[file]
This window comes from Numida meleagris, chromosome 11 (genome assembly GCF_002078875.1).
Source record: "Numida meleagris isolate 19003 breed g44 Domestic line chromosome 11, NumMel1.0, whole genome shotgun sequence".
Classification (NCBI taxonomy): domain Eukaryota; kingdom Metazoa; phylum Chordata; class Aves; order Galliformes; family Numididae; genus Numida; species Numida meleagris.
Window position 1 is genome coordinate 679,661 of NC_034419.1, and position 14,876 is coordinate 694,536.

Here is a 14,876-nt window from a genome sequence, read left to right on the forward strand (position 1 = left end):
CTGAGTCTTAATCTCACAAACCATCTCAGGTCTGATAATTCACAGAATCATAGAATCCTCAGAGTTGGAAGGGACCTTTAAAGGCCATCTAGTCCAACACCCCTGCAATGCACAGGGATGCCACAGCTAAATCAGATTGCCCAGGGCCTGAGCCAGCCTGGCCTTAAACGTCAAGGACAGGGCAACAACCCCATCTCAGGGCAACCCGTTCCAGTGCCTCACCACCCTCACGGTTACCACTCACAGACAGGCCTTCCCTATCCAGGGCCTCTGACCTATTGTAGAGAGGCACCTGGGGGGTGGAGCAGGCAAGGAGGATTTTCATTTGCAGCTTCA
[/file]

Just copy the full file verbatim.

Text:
This window comes from Numida meleagris, chromosome 11 (genome assembly GCF_002078875.1).
Source record: "Numida meleagris isolate 19003 breed g44 Domestic line chromosome 11, NumMel1.0, whole genome shotgun sequence".
Classification (NCBI taxonomy): domain Eukaryota; kingdom Metazoa; phylum Chordata; class Aves; order Galliformes; family Numididae; genus Numida; species Numida meleagris.
Window position 1 is genome coordinate 679,661 of NC_034419.1, and position 14,876 is coordinate 694,536.

Here is a 14,876-nt window from a genome sequence, read left to right on the forward strand (position 1 = left end):
CTGAGTCTTAATCTCACAAACCATCTCAGGTCTGATAATTCACAGAATCATAGAATCCTCAGAGTTGGAAGGGACCTTTAAAGGCCATCTAGTCCAACACCCCTGCAATGCACAGGGATGCCACAGCTAAATCAGATTGCCCAGGGCCTGAGCCAGCCTGGCCTTAAACGTCAAGGACAGGGCAACAACCCCATCTCAGGGCAACCCGTTCCAGTGCCTCACCACCCTCACGGTTACCACTCACAGACAGGCCTTCCCTATCCAGGGCCTCTGACCTATTGTAGAGAGGCACCTGGGGGGTGGAGCAGGCAAGGAGGATTTTCATTTGCAGCTTCA